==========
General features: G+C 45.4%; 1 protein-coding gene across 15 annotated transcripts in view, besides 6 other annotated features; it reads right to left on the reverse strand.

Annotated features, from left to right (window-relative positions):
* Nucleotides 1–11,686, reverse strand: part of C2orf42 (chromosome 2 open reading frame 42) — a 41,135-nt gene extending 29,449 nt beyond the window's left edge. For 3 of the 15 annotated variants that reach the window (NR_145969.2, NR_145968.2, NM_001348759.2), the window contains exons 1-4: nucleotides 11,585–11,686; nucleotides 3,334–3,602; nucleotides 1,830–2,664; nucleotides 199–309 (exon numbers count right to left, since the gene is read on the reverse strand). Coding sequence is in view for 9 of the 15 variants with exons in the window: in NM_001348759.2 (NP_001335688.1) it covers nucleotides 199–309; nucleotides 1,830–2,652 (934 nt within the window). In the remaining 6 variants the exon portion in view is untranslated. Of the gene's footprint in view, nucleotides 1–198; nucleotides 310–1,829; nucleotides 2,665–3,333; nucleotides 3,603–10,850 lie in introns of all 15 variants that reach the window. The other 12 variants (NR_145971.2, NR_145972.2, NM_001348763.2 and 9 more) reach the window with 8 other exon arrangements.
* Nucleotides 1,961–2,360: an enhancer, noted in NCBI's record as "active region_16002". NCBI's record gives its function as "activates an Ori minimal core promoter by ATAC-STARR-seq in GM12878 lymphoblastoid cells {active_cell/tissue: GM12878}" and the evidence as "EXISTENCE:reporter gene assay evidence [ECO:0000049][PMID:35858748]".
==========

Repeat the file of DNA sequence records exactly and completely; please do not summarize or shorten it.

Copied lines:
General features: G+C 45.4%; 1 protein-coding gene across 15 annotated transcripts in view, besides 6 other annotated features; it reads right to left on the reverse strand.

Annotated features, from left to right (window-relative positions):
* Nucleotides 1–11,686, reverse strand: part of C2orf42 (chromosome 2 open reading frame 42) — a 41,135-nt gene extending 29,449 nt beyond the window's left edge. For 3 of the 15 annotated variants that reach the window (NR_145969.2, NR_145968.2, NM_001348759.2), the window contains exons 1-4: nucleotides 11,585–11,686; nucleotides 3,334–3,602; nucleotides 1,830–2,664; nucleotides 199–309 (exon numbers count right to left, since the gene is read on the reverse strand). Coding sequence is in view for 9 of the 15 variants with exons in the window: in NM_001348759.2 (NP_001335688.1) it covers nucleotides 199–309; nucleotides 1,830–2,652 (934 nt within the window). In the remaining 6 variants the exon portion in view is untranslated. Of the gene's footprint in view, nucleotides 1–198; nucleotides 310–1,829; nucleotides 2,665–3,333; nucleotides 3,603–10,850 lie in introns of all 15 variants that reach the window. The other 12 variants (NR_145971.2, NR_145972.2, NM_001348763.2 and 9 more) reach the window with 8 other exon arrangements.
* Nucleotides 1,961–2,360: an enhancer, noted in NCBI's record as "active region_16002". NCBI's record gives its function as "activates an Ori minimal core promoter by ATAC-STARR-seq in GM12878 lymphoblastoid cells {active_cell/tissue: GM12878}" and the evidence as "EXISTENCE:reporter gene assay evidence [ECO:0000049][PMID:35858748]".